This is not Chickenology 101 nor a “how-to” but a “why to” article. All the technical and educational information about raising chickens can be found anywhere. However, the sources seem to lack the back story about the experience of raising chickens.
I have always loved birds and held a secret desire to someday raise chickens. But before running to the feed store for spring chicks, I did some field research and asked my friends who have chickens one pointed question: “Knowing what you know now, would you do it again?”
A unanimous “yes” was given and thus, my relationship with chickens was hatched.
So why do we avian aficionados raise chickens? What are the reasons? Is it sheer admiration of the birds, with their decorative, beautiful plumage with rich colors and textures?
Is it the entertainment people get from watching the birds’ bobble heads and antics as they strut around on their dinosaur legs and curiously look at humans with their raptor-eyes? Or is it simply the relaxation from leaning on the fence just watching those feathered friends and listening to their sweet clucking?
Or is it a desire to have our own supply of eggs? There is great satisfaction that comes from having a natural and known connection with the food we eat. Those who enjoy a daily dose of delicious, healthy, golden-yolked eggs say they will never go back to commercially produced eggs again.
Whichever came first (the chicken or the egg) is a question that really needs no answer. People raise chickens for personal reasons but one thing is certain: They all share a common obsession with these amazing creatures that provide engaging entertainment and generous gifts of golden eggs.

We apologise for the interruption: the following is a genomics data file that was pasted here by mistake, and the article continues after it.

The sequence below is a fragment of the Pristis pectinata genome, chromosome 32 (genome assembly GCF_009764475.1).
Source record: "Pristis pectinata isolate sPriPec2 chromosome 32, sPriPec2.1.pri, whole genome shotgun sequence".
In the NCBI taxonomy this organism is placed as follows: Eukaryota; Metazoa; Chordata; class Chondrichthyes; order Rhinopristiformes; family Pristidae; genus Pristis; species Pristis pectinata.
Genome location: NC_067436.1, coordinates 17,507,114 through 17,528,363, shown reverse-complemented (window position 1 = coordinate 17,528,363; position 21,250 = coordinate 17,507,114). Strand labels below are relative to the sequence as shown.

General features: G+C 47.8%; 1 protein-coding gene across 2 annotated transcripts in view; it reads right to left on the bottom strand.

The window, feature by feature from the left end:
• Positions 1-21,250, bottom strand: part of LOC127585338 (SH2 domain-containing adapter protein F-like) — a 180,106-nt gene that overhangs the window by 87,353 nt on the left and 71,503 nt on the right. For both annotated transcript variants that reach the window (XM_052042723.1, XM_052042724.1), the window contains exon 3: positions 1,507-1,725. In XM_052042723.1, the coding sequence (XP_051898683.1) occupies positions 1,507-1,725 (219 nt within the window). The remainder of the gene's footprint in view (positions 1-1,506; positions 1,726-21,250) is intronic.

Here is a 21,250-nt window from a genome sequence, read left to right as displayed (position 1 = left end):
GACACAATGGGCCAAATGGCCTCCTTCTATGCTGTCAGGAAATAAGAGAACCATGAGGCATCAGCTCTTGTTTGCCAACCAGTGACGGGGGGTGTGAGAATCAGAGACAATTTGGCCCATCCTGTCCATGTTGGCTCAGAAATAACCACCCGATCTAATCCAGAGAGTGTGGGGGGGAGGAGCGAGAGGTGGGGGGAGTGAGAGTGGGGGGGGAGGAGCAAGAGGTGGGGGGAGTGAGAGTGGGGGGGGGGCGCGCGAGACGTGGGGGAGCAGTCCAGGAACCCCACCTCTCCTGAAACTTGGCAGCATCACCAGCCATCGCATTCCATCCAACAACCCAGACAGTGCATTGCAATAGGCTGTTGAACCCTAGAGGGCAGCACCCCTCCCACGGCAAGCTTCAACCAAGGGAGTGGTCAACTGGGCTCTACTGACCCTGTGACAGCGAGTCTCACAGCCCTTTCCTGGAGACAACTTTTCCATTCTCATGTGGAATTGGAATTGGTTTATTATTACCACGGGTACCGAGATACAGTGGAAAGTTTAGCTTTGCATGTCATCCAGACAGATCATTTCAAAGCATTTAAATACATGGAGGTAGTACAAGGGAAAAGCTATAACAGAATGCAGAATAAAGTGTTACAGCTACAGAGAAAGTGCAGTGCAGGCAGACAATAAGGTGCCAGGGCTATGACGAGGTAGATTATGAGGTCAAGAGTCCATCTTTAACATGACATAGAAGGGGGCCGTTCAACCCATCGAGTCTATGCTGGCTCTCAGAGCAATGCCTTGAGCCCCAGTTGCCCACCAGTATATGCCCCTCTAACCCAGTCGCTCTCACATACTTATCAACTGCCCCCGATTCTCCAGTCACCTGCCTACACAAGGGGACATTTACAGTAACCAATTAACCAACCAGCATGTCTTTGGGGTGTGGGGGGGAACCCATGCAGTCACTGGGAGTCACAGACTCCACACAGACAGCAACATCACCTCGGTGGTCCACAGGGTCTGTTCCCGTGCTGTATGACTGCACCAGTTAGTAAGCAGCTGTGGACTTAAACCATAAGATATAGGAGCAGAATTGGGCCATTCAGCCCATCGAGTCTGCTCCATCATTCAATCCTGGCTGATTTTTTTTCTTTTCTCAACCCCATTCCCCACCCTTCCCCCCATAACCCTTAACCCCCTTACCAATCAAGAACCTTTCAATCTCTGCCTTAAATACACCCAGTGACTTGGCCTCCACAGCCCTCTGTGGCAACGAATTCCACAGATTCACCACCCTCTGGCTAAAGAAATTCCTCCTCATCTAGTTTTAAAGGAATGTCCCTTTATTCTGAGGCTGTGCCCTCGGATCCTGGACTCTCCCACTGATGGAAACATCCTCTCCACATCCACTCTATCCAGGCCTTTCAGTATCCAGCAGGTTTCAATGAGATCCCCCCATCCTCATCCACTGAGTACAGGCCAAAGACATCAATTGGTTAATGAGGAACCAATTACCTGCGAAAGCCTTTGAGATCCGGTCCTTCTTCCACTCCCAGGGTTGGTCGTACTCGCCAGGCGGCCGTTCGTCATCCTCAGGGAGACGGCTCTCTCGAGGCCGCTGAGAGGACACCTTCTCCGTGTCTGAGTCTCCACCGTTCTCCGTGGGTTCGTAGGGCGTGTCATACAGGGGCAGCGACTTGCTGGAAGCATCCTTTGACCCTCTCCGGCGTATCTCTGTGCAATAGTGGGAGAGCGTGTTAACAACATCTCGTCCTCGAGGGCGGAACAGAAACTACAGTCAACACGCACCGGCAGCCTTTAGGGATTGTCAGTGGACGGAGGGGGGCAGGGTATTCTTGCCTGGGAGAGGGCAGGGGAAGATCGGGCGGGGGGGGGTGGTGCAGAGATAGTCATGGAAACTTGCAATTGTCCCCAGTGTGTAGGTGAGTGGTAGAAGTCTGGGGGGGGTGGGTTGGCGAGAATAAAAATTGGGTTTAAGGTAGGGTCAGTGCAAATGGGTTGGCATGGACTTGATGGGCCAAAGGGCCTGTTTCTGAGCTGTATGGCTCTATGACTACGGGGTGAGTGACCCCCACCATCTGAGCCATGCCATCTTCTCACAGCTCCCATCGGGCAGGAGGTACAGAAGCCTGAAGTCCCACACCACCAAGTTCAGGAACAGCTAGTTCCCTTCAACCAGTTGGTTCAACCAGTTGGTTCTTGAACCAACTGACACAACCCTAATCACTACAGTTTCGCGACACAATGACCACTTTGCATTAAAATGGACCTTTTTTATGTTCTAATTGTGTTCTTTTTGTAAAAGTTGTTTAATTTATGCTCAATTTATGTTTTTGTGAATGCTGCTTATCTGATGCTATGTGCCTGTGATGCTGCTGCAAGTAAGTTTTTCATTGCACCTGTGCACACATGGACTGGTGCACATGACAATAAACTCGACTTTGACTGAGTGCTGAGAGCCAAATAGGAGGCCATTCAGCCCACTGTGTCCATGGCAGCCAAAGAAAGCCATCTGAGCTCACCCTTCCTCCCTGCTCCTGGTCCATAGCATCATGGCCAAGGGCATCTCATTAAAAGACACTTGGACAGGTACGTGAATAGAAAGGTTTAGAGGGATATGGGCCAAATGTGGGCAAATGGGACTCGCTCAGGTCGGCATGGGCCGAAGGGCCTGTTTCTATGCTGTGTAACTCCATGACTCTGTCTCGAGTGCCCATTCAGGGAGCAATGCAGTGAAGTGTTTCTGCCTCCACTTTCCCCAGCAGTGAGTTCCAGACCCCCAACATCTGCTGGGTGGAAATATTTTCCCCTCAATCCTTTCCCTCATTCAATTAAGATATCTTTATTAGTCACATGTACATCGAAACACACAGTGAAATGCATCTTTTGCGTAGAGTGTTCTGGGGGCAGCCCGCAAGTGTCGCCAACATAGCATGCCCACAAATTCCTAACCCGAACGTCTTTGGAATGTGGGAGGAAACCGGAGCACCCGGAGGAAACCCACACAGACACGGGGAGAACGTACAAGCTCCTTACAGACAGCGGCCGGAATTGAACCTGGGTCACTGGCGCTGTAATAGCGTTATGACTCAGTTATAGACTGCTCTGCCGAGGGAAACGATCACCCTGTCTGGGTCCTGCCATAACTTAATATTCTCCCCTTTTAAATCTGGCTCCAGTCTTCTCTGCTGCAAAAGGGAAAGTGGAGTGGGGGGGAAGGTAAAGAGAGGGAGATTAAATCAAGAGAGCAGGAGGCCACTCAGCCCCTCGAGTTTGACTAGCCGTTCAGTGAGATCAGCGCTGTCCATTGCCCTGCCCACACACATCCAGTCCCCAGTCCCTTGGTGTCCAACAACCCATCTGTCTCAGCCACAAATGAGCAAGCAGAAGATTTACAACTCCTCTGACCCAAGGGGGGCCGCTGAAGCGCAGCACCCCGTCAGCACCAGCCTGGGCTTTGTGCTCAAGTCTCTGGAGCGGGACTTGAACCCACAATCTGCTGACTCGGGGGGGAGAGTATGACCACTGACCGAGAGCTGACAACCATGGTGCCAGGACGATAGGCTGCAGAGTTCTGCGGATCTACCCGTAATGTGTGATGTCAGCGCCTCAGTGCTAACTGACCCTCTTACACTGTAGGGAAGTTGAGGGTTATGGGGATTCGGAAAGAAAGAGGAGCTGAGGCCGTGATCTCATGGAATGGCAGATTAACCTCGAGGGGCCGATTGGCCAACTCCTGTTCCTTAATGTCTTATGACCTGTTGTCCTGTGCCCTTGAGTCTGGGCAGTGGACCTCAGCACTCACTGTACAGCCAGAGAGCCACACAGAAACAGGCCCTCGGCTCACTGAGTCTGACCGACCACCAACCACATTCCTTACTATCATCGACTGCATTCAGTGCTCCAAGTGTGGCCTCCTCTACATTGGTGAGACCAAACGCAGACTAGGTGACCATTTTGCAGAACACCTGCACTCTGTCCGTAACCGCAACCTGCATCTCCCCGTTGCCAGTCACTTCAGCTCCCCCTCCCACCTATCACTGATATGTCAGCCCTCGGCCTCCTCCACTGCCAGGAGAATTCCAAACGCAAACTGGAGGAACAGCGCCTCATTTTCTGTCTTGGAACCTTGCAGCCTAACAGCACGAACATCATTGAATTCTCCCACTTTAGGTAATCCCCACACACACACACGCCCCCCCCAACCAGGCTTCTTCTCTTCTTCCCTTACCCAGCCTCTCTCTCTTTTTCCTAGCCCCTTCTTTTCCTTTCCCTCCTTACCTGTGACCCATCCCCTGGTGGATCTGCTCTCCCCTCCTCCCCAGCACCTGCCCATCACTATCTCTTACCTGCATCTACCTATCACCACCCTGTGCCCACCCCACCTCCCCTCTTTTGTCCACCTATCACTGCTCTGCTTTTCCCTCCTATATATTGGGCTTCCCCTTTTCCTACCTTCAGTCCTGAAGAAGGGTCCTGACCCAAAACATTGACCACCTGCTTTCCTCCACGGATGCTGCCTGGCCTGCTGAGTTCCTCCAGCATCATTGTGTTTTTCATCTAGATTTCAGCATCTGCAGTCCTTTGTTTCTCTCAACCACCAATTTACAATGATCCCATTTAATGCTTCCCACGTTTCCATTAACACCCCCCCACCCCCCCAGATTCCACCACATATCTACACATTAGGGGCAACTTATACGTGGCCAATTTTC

It seems that those who raise chickens develop a relationship with them, similar to that of family pets. They are given names; for example, “Wynotte-Lay-an-Egg,”, “Russell Wilson” (even though it was a hen), “Red Butler,” Duchess,” “Flossie,” “Olivia Darwin,” “Sam,” “Buffy,” “Aurora” and “BatGirl.” A rooster was named “Stewart” or “Stew” for short, lest he forget his manners and be relegated to the stew pot.
Adding to the fun, even the hen houses sport names, such as Coop de Ville, Poultry Palace, Das Huhnerhaus and Chicks in Sticks. Decorative signs are even added with names such as “Gallus Gallus Domesticus” and “Ann’s Barnyard.”
Those who raise chickens love their birds and find everything about them delightful. They take the birds to wedding receptions and allow them to nest in the car. They spend great sums of money in veterinarian bills and put up with their favorite perennials getting overturned due to free-range scratching.
They also tolerate the yard becoming a moonscape with dirt-bath holes and put up with the ever-present poop — everywhere (neat-niks, pay attention). Hen houses get built with better construction than human homes and conversations are dreaded when children find out where chicken pot-pie really comes from.
These enthusiasts revel at hearing the first “cheep” from inside an incubated egg — watch the chicks have a fun food fight when they discover yogurt for the first time. The site of running chickens invokes laughter, as they look like crazy ladies scurrying about with their petticoats hiked up.
As they settle into lawnchairs with cocktails in hand, tossing cherry tomatoes into the pen, humans love to watch chicken rugby and to feed them popcorn and peas to create a piranha-like feeding frenzy. They are inspired by their character and beauty, and even create art work. And they weep when a predator sadly reminds them of how nature behaves, even in their own back-yard.
Raising chickens is relatively easy and comes with initial and ongoing expenses, but the returns on your investment are great. These charming animals have only a few basic and simple needs and yet provide tremendous entertainment and a wonderful source of fresh food.
Knowing what I know now, would I do it again? Absolutely. It’s been a hoot — or should I say “cluck?” And that’s no yolk.Many thanks for my poultry pals for sharing their tales from the coop: Ann, Jamie, Julie, Sara, Mary and Bruce, all of Bainbridge Island; Matt and Anna Joe, Suquamish (facebook.com/woodbearstudio) and Soks, Kingston.